Texas Legionnaires (October 30, 1943)

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Roy Rogers in Texas Legionnaires
 

Released on October 30, 1943: Famous singing cowboy movie star Roy Rogers returns to his home town to do a radio broadcast, but gets mixed up in a feud between the sheepers and the cattle men, and is accused of murder.

Directed by Joseph Kane

The Actors: Roy Rogers (Roy Rogers), Bob Nolan (Bob, member Sons of the Pioneers), Sons of the Pioneers (musicians), Ruth Terry (Laramie Winters), Paul Kelly (Victor Marsh), Ann Gillis (Penny Winters), George Cleveland (Sheriff Hal Darcey), Pat Brady (Pat Brady, member Sons of the Pioneers), Renie Riano (Christina Kellogg, housekeeper), Paul Harvey (Arthur Davis), Hank Bell (Dobe Joe), Jay Novello (henchman Barker), Hal Taliaferro (henchman Slade), Roy Barcroft (cattlemen henchman), Lynton Brent (henchman), Bob Burns (rancher), Fred Burns (rancher Prescott), Roy Butler (Dalton), Horace B. Carpenter (audience member), Ken Carson (singer, Sons of the Pioneers), Art Dillard (henchman), Frank Ellis (rancher), Hugh Farr (Hugh, member Sons of the Pioneers), Karl Farr (guitar player, Sons of the Pioneers), Jane Isbell (young girl), I. Stanford Jolley (Charles Martin), Bob Kortman (henchman), Isabel La Mal (Sophrinia Boggs), Timmy Miller (Tyke), Jack O'Shea (henchman TOm Smith), Cliff Parkinson (henchman), Lloyd Perryman (Lloyd, member Sons of the Pioneers), Tim Spencer (member, Sons of the Pioneers), Slim Whitaker (sheepman).

 

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My sister Carol always made her chocolate milk with Hershey's chocolate syrup out of a tin can, but I of course couldn't use the same thing when I made chocolate milk. No sireeeee . . . Dad and Mom had to also stock containers of powdered Nestlé's Quick for me to use. Just about every morning of my youth started with a mug of milk and a liberal amount of Nestlé's Quick chocolate powder. And the mug had to be my mug . . . the one with the little blue bird of happiness sitting on top of the handle. Then I'd toast four slices of Wonder Bread, and spread them first with butter . . . no, not butter . . . when I was a little kid I would have no part of real butter - it had to be Oleo. Anyway, first I'd spread oleo on the toast, then a generous and thick layer of peanut butter. Then I would bend each piece of toast until it would fit into the mug, dipping an inch or so into the cold chocolate milk. When it was sufficiently soaked I'd pull it out and quickly devour the peanut butter toast drenched in chocolate milk. This continued until all four slices were gone and I would quickly gulp down the remaining chocolate milk. I used to devour 8 slices of toast, but I clearly remember Dad suggesting first that 6 was probably a better amount, and then one day he thought that four slices should be enough. I never questioned him, and without thinking cut it to four from then on. I don't know why, but I was always hungry when I was a kid. I seldom left the table truly full and satisfied. And I was always as skinny as a rail. I never passed up an opportunity to eat anything in sight, and I always wanted Mom to buy me long sleeve shirts, even in the summer, because sometimes kids would remark at how skinny my arms were, and I didn't like to be 'different.' Boy, have times changed! If anyone accused me of having overly skinny ANYTHING, I'd be beaming with joy! And I eat less than I ever have. But I ramble. Saturday mornings it was cartoons all morning until Roy Rogers and Dale Evans and Pat Brady, along with his cantankerous jeep 'Nellie Bell' came on and it was time for little boys to watch the cowboys beat the outlaws. No girls allowed.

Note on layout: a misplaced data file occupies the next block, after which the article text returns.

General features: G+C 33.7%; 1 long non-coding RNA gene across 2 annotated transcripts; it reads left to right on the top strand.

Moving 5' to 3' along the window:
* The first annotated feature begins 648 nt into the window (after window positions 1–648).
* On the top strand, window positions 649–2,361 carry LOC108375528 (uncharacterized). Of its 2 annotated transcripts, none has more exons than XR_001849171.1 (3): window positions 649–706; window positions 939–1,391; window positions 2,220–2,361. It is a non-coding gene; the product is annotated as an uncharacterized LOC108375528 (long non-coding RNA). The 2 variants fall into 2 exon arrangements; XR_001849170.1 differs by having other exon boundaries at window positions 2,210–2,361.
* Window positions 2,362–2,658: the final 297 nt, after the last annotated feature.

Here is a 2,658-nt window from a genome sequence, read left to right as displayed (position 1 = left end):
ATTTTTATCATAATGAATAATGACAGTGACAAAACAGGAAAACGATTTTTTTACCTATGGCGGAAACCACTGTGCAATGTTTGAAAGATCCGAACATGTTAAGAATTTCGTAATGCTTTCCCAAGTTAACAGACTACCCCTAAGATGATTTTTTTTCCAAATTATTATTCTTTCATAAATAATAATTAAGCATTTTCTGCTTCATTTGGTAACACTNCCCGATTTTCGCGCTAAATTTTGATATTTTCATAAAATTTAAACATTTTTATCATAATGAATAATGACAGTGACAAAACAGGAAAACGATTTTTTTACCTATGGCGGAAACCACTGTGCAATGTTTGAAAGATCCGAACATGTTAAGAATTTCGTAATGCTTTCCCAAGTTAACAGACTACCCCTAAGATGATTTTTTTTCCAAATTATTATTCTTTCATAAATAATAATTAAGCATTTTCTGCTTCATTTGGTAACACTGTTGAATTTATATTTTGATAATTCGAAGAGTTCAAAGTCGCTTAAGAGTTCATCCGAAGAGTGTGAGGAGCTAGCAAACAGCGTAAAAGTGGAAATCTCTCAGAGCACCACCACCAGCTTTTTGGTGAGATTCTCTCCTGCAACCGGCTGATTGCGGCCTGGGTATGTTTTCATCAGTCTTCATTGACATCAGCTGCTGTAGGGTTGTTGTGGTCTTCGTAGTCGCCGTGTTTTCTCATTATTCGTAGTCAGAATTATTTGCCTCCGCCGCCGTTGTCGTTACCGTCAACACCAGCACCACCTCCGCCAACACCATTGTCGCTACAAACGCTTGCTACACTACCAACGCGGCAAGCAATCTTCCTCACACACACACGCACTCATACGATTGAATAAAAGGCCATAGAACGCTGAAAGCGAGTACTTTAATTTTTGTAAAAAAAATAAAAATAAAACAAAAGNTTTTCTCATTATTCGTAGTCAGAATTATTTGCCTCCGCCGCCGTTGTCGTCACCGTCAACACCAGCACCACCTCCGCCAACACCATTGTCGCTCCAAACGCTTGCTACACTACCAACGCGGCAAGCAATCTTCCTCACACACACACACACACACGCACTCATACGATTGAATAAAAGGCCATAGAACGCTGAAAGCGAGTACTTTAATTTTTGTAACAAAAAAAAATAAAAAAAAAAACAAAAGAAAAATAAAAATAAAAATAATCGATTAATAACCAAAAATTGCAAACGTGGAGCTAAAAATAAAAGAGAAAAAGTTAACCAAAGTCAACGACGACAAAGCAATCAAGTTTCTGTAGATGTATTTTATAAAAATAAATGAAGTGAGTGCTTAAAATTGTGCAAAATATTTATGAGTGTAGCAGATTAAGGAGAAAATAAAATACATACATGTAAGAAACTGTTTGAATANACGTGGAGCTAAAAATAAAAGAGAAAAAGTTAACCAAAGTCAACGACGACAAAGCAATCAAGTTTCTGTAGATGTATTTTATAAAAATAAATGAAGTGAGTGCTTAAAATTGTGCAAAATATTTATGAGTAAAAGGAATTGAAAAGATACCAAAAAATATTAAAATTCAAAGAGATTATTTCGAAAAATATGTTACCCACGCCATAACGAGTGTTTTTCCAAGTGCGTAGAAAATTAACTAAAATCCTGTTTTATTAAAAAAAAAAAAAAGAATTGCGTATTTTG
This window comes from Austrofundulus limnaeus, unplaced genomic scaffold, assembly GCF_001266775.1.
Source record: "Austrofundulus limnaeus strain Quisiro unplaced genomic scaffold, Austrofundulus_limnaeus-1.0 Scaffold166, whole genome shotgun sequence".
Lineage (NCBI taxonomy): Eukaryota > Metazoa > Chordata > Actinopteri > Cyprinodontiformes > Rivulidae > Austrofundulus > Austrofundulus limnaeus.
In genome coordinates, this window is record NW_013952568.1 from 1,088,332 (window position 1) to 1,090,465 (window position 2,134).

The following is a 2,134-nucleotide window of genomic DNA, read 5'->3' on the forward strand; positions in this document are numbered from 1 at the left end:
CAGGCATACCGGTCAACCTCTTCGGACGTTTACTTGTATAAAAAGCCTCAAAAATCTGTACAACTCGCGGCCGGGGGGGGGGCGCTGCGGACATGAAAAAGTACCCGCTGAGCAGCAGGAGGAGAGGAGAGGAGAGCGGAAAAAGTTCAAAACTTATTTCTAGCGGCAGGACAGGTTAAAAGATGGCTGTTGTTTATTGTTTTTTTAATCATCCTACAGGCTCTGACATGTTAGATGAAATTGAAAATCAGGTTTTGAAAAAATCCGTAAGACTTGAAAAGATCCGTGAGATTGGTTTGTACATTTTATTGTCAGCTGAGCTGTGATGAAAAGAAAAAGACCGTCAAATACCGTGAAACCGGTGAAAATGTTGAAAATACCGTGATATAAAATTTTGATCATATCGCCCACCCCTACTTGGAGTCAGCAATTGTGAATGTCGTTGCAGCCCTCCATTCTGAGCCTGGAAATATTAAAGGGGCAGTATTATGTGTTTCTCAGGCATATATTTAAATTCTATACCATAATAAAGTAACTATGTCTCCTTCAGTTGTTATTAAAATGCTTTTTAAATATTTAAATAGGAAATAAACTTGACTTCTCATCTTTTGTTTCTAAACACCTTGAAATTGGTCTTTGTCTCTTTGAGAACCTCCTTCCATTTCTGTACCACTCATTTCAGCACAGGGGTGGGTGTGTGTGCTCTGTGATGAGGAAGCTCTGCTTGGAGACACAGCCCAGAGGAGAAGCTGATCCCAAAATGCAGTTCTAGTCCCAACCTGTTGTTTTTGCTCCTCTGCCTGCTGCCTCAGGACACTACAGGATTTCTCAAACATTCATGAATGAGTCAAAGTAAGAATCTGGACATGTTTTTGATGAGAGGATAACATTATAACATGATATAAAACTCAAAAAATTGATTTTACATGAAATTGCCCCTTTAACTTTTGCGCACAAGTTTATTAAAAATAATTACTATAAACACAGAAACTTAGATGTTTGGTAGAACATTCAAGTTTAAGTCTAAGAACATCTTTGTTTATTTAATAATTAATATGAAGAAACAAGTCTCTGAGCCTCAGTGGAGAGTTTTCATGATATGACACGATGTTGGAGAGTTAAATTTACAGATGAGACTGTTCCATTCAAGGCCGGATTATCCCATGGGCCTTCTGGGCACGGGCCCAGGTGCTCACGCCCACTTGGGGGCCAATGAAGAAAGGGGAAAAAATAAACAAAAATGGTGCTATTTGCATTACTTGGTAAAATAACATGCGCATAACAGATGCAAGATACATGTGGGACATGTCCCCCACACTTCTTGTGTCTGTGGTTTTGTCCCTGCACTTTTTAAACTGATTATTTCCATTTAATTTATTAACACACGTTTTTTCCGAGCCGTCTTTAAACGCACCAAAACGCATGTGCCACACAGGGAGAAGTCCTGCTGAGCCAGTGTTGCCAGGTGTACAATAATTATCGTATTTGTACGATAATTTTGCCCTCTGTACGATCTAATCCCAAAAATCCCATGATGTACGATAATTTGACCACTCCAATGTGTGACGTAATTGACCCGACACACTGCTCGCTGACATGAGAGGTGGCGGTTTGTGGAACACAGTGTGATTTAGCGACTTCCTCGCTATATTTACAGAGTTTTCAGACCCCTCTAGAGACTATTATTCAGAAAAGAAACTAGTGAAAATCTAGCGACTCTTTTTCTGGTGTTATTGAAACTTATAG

That is what I was thinking about as I was watching this Roy Rogers movie, but I was jarred back to reality when a girl in the movie did something that turned my stomach. This is a cowboy movie - a 'guy' thing - no girls allowed. But there she was, swooning over the comatose body of Roy Rogers, and she had the nerve to say, "I think he is delicious . . . I mean delerious . . . " with those big cow-eyes fluttering as she hovered over him. Well, I am not ten any more, and I can handle it, but it did put a damper on my excitement as Roy shot it out and chased the bad guys all over the valley around Music Moutain. But Roy, Pat Brady, and the Sons of the Pioneers once again brought a satisfied smile to my face before the final scene, just like back when I really was ten years old and slurping my soggy peanut butter toast in front of the television set on Saturday morning.

Roy RogersRoy Rogers and Pat Brady
Roy Rogers - 1943Roy Rogers and Pat Brady
Ann GillisAnn Gillis and Ruth Terry
Ann GillisAnn Gillis and Ruth Terry
George ClevelandGeorge Cleveland and Ann Gillis
George Cleveland - 1943George Cleveland and Ann Gillis
Hal Taliaferro and Jay NovelloPaul Kelly
Hall Taliaferro and Jay NovelloPaul Kelly - 1943
Renie RianoRoy Rogers, the singing cowboy
Renie RianoRoy Rogers, the singing cowboy
Ruth TerrySons of the Pioneers
Ruth Terry

Sons of the Pioneers

Paul Kelly and Roy RogersRoy Rogers and the Sons of the Pioneers
Paul Kelly and Roy RogersRoy Rogers and the Sons of the Pioneers